A research study by Ulster University has revealed significant support for the use of video surveillance technology in the homes of those living with dementia to safeguard their health and safety, providing considerations of privacy and consent are taken into account.
With the number of people living with dementia worldwide set to rise to 136 million by 2050, Ulster University’s research explored ethical considerations around the use of camera-based systems. The use of video monitoring in the home has been suggested as one way that families can be reassured that a person living with dementia is safe whilst affording them independence.
As part of Ulster University’s research, people living with dementia and their carers across Northern Ireland took part in a number of focus groups, facilitated by Age NI, to express their views on the ethics of using assistive technology such as video surveillance in the home.
Ulster University’s research indicated conditional acceptance of a video camera in the home of a person living with dementia, with over 90 per cent of participants supporting its use. Participants suggested that it was useful, ethical and moral, providing consent is in place from the person living with the dementia.
Lead researcher from Ulster University, Professor Maurice Mulvenna, said:
“Ulster University is pioneering research into connected health interventions that have the potential to enhance the quality of life for the millions of people across the globe who are living with or affected by dementia.
“There are a number of clear benefits of camera-based technology for both those living with dementia and their carers. It helps those with dementia to live more independently at home for longer while providing peace of mind for their family in terms of their wellbeing.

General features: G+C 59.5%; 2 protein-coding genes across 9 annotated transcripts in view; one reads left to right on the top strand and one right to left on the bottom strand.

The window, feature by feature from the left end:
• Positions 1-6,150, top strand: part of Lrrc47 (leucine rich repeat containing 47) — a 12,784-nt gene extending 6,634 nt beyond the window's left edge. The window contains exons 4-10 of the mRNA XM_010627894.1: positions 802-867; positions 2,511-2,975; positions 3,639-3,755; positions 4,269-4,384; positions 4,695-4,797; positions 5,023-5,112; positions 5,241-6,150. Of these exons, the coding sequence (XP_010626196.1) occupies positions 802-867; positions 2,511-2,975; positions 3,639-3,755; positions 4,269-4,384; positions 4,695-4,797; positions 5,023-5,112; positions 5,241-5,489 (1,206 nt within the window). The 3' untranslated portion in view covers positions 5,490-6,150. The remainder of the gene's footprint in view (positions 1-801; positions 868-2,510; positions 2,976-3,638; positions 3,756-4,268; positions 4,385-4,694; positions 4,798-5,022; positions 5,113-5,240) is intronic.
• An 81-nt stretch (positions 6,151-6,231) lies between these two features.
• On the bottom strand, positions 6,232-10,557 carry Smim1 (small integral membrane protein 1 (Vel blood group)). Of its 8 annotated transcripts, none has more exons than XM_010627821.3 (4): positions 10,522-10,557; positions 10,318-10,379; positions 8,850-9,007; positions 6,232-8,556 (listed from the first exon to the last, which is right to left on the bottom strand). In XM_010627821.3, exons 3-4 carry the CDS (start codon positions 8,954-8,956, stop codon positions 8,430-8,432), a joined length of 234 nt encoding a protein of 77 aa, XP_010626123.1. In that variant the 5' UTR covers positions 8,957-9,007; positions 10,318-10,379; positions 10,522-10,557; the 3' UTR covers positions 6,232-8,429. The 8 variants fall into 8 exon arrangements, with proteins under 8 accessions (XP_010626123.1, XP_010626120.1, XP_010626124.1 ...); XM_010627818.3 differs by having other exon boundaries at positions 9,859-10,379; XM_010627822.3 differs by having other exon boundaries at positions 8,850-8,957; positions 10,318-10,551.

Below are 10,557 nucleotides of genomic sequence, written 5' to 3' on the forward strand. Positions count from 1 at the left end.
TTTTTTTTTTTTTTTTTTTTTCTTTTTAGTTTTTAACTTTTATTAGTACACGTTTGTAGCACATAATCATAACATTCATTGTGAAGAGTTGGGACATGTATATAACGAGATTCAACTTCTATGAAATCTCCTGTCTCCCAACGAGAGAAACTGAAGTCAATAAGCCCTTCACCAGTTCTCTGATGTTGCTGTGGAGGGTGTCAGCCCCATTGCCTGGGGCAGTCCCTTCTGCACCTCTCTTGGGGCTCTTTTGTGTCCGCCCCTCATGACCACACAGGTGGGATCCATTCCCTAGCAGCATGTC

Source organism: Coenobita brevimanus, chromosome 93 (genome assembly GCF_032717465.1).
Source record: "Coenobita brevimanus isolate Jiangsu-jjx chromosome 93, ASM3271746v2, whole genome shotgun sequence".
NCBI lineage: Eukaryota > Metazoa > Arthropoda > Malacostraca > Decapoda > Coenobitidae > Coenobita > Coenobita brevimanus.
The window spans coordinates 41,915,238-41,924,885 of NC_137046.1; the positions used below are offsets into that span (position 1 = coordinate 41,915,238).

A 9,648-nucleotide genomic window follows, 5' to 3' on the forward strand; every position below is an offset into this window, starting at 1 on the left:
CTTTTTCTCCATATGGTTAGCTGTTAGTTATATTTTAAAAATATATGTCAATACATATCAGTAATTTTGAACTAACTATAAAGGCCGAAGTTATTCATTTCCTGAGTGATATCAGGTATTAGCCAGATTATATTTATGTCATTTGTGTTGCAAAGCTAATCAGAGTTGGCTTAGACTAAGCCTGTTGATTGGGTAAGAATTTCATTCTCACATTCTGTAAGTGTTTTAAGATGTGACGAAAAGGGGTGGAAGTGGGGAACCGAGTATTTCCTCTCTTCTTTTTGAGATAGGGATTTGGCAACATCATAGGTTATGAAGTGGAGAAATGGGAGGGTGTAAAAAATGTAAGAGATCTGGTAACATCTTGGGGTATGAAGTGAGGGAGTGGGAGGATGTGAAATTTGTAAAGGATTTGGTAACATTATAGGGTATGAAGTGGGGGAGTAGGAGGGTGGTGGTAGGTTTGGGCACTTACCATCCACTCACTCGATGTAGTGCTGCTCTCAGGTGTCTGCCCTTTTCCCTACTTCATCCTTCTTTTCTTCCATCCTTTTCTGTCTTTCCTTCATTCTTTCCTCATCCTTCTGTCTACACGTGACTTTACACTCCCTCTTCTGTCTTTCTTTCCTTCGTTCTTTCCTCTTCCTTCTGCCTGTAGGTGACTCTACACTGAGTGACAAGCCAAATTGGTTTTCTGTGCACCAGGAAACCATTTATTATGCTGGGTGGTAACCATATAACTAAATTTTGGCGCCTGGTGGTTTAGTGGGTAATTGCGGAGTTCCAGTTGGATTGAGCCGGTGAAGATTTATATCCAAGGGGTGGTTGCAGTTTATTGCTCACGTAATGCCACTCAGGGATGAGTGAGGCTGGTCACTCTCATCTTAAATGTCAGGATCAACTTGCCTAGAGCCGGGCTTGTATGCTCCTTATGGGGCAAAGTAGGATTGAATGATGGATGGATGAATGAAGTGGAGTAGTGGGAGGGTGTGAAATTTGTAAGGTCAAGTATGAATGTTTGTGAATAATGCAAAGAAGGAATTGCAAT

“This Ulster University research highlights support for the technology, however, it also indicates a need to define home video surveillance clearly so that both carers and those living with dementia are aware of how it works in practice. Our research also found that participants felt that the real-time surveillance or recordings should only be available to family members for review.
“There is much research to be done in this area in order to find a balance between privacy and overall value when it comes to home surveillance of people living with dementia. This Ulster University research is a step in the right direction. Our next steps are to use these findings to seek new research funding to explore video surveillance and its value to family caregivers."
Maura McClean, Engagement Manager at Age NI, said:
“Age NI is committed tocreating a world where everyone can enjoy a better later life and remain as independent as possible with their dignity and rights respected. We are passionate about ensuring the voices of older people shape and influence research practice and policy.’’
Age NI has produced a summary of the pilot research study which has been distributed to older people who took part in the research.